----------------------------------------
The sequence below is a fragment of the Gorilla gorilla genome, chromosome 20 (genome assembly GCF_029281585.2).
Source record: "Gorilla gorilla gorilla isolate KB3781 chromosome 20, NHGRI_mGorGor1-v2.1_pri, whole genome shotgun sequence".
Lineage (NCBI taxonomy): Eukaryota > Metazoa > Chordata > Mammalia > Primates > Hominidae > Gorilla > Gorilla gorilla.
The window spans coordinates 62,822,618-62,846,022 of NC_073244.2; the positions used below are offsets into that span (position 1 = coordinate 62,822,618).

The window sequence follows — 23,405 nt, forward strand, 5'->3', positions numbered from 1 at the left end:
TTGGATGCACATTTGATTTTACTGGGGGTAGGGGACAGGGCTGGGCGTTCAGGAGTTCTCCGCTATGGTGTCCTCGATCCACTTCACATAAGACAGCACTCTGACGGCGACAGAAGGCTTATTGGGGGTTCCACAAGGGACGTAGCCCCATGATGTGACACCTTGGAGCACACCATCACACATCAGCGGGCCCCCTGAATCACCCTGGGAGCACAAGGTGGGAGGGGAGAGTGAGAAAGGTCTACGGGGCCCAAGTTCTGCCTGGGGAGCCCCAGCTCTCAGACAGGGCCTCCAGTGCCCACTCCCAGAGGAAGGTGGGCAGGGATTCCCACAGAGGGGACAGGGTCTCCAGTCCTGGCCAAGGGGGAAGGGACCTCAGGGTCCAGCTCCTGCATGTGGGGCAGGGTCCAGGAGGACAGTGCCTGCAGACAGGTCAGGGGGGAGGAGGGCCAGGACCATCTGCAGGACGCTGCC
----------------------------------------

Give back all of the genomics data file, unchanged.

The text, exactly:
The sequence below is a fragment of the Gorilla gorilla genome, chromosome 20 (genome assembly GCF_029281585.2).
Source record: "Gorilla gorilla gorilla isolate KB3781 chromosome 20, NHGRI_mGorGor1-v2.1_pri, whole genome shotgun sequence".
Lineage (NCBI taxonomy): Eukaryota > Metazoa > Chordata > Mammalia > Primates > Hominidae > Gorilla > Gorilla gorilla.
The window spans coordinates 62,822,618-62,846,022 of NC_073244.2; the positions used below are offsets into that span (position 1 = coordinate 62,822,618).

The window sequence follows — 23,405 nt, forward strand, 5'->3', positions numbered from 1 at the left end:
TTGGATGCACATTTGATTTTACTGGGGGTAGGGGACAGGGCTGGGCGTTCAGGAGTTCTCCGCTATGGTGTCCTCGATCCACTTCACATAAGACAGCACTCTGACGGCGACAGAAGGCTTATTGGGGGTTCCACAAGGGACGTAGCCCCATGATGTGACACCTTGGAGCACACCATCACACATCAGCGGGCCCCCTGAATCACCCTGGGAGCACAAGGTGGGAGGGGAGAGTGAGAAAGGTCTACGGGGCCCAAGTTCTGCCTGGGGAGCCCCAGCTCTCAGACAGGGCCTCCAGTGCCCACTCCCAGAGGAAGGTGGGCAGGGATTCCCACAGAGGGGACAGGGTCTCCAGTCCTGGCCAAGGGGGAAGGGACCTCAGGGTCCAGCTCCTGCATGTGGGGCAGGGTCCAGGAGGACAGTGCCTGCAGACAGGTCAGGGGGGAGGAGGGCCAGGACCATCTGCAGGACGCTGCC